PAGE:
Bosnia and Herzegovina (BH) is located at a migration crossroad between Eastern and Western Europe. The conflict in the former Yugoslavia from 1992 to 1995 destroyed the social and economic infrastructure and forced over half of citizens of BH to leave their homes. Today, the return of displaced persons and a rise in illegal migration, such as human trafficking and smuggling, make migration a major challenge for BH’s post-conflict recovery and development.
IOM initiated a mission in Sarajevo in 1992 in the basement of Koševo Hospital, setting up the MEDEVAC programme to evacuate war-wounded individuals who could not be treated locally. Following the end of the war, IOM expanded its activities to the return of refugees from abroad and to assist BH nationals resettling in third countries. Today, IOM’s programmes aim to prevent irregular migration, stop the trafficking of human beings, contribute to national development, and assist the BH Government to manage migration activities.
IOM is committed to the principle that humane and orderly migration benefits migrants and society.
As the leading international organization for migration, IOM acts with its partners in the international community to:
During these workshop, children participated in different activities, from table tennis to planting the fruits, and in the last workshop they have prepared for the New Year's show, what represents special satisfaction.
One group presented the idea “Little coding school” through which the participants will gain basic knowledge of programing and meet the new IT technologies, second group presented the idea “A month for the big screen”, restart of the cinema in Bugojno, while the third group presented the idea of reconstruction of kid’s playground in community Kolonije.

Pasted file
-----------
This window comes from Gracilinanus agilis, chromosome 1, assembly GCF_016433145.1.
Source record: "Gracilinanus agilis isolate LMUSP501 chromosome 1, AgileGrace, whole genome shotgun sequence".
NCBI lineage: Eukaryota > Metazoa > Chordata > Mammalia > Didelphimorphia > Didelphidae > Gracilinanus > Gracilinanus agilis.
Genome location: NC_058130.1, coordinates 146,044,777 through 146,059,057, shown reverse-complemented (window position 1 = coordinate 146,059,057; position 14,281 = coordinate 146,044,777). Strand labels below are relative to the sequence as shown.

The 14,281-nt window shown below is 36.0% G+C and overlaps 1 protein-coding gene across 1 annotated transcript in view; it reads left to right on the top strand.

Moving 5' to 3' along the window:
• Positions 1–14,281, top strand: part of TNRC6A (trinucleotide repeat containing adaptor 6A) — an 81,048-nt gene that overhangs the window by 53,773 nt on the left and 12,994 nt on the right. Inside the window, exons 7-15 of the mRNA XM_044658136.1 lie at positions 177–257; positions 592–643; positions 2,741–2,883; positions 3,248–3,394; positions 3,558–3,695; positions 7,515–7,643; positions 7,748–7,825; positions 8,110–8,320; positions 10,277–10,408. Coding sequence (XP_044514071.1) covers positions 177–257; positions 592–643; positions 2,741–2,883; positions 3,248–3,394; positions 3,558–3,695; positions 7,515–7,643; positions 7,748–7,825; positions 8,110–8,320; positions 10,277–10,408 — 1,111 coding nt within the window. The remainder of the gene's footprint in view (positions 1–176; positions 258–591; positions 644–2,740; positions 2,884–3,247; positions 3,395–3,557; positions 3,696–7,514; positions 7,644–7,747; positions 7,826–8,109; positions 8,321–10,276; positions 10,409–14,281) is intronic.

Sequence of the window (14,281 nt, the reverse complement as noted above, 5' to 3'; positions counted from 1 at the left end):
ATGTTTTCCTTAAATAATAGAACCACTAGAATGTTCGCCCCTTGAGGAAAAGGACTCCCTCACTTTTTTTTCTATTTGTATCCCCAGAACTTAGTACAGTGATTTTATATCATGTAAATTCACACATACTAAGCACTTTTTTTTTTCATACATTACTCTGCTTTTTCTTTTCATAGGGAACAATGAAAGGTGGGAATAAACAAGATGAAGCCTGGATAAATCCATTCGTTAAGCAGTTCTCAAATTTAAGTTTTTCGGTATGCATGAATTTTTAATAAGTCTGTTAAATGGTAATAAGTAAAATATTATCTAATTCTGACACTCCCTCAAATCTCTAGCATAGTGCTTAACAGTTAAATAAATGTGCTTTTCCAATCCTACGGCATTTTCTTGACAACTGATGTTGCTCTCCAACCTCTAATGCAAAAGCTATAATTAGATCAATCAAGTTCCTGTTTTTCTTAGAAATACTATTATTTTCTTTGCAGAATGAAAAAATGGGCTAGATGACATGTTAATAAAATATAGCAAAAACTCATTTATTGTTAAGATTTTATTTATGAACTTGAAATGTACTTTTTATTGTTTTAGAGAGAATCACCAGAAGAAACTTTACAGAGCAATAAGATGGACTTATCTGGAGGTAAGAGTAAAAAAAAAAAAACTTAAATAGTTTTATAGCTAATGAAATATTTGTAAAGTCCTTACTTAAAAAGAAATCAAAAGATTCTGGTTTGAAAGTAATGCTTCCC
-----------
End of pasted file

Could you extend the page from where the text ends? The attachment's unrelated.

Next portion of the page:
There are several phases for young people to go through that aim to get to know each other, and they are consisted of road trips that are going to be entertaining and educational, creative workshops, and ensuring space for the exchange socially helpful things between young people who have similar or the same interests on a local community level.
Around 50 representatives of relevant stakeholders from these cantons (Centres for Social Work, Centre for Mental Health, municipal bodies and Survivors' Associations) get acquainted with the impediments within the implementation of the legal framework at the FBiH level. In order to harmonize the procedures with the instructions given by the Commission providing the expert opinion, the round table discussion between the FBiH Commission and relevant stakeholders is a helpful platform for knowledge and experience exchange in working with a special category.
This time too, participants didn't hide their enthusiasm with the approach, purpose and the way of conducting this workshop that aims to improve active listening, change the participants' perceptions of the world and media, as well as their relationship toward themselves and others.
|Title||Duty Station||Closing Date|
|CALL FOR PROPOSAL - Implementation of the Public Awareness Raising Campaigns||Una-Sana Canton||2018-12-21|
|CALL FOR PROPOSAL - Implementation of local Social Cohesion initiatives||Una-Sana Canton||2018-12-21|